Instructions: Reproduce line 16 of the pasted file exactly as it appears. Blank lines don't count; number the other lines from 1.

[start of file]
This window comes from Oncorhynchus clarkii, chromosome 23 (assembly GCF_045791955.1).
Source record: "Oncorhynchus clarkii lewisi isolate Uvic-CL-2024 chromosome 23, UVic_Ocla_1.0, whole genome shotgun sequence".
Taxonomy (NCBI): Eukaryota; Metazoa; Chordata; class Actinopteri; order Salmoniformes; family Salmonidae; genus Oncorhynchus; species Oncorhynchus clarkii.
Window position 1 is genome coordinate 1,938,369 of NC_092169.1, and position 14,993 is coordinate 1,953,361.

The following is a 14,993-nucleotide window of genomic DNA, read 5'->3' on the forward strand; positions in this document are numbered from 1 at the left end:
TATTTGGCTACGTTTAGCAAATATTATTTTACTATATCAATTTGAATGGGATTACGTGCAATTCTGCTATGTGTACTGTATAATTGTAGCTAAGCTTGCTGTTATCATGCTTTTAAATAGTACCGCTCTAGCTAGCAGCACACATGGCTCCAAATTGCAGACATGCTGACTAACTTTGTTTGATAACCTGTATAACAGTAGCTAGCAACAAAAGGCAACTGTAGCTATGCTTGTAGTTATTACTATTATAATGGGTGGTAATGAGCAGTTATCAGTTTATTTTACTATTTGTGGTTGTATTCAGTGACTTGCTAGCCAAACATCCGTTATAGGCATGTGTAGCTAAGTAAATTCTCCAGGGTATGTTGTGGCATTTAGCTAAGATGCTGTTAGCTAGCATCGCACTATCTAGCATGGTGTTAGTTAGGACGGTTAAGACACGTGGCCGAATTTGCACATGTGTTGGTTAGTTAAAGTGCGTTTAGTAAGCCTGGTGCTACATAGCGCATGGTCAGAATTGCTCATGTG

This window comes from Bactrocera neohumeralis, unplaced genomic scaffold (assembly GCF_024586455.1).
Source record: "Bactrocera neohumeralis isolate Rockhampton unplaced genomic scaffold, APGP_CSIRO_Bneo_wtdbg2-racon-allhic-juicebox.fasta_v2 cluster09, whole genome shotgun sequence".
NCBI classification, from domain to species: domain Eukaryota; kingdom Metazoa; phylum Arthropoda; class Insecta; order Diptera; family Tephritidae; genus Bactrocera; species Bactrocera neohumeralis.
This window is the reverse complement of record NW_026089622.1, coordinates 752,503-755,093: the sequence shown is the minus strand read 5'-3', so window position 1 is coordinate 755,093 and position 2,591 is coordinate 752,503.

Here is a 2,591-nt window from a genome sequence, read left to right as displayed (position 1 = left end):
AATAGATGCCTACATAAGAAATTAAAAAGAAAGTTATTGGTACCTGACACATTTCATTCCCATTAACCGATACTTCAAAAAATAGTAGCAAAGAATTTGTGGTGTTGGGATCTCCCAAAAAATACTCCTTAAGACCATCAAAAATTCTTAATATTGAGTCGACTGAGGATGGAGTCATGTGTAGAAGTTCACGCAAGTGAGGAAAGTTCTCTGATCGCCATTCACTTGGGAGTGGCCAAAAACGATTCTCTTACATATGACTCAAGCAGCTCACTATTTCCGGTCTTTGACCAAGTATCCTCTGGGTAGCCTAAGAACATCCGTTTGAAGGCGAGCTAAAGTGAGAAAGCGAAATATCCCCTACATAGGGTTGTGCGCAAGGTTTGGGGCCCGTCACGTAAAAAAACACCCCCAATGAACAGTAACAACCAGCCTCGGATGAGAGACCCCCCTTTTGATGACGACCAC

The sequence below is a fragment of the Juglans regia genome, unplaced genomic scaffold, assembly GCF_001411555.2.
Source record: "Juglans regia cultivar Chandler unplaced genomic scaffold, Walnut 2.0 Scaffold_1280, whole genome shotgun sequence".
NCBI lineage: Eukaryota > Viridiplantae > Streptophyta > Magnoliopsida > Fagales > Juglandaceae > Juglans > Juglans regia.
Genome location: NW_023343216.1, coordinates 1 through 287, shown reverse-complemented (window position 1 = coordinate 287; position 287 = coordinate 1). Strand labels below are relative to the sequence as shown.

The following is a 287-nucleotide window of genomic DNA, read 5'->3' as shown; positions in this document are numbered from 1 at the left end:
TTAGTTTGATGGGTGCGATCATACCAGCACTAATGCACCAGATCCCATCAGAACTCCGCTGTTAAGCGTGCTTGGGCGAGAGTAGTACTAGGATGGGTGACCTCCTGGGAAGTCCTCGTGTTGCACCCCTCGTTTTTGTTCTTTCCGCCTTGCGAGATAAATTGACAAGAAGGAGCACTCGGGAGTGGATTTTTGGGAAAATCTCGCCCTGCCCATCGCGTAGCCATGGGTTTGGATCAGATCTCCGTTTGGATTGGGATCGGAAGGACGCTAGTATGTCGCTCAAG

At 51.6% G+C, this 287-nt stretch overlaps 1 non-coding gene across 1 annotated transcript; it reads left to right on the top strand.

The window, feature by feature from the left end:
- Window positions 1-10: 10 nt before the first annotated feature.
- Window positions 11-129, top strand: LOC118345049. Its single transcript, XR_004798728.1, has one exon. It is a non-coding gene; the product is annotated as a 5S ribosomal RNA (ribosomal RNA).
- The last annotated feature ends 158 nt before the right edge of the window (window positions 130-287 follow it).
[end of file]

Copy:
Genome location: NW_023343216.1, coordinates 1 through 287, shown reverse-complemented (window position 1 = coordinate 287; position 287 = coordinate 1). Strand labels below are relative to the sequence as shown.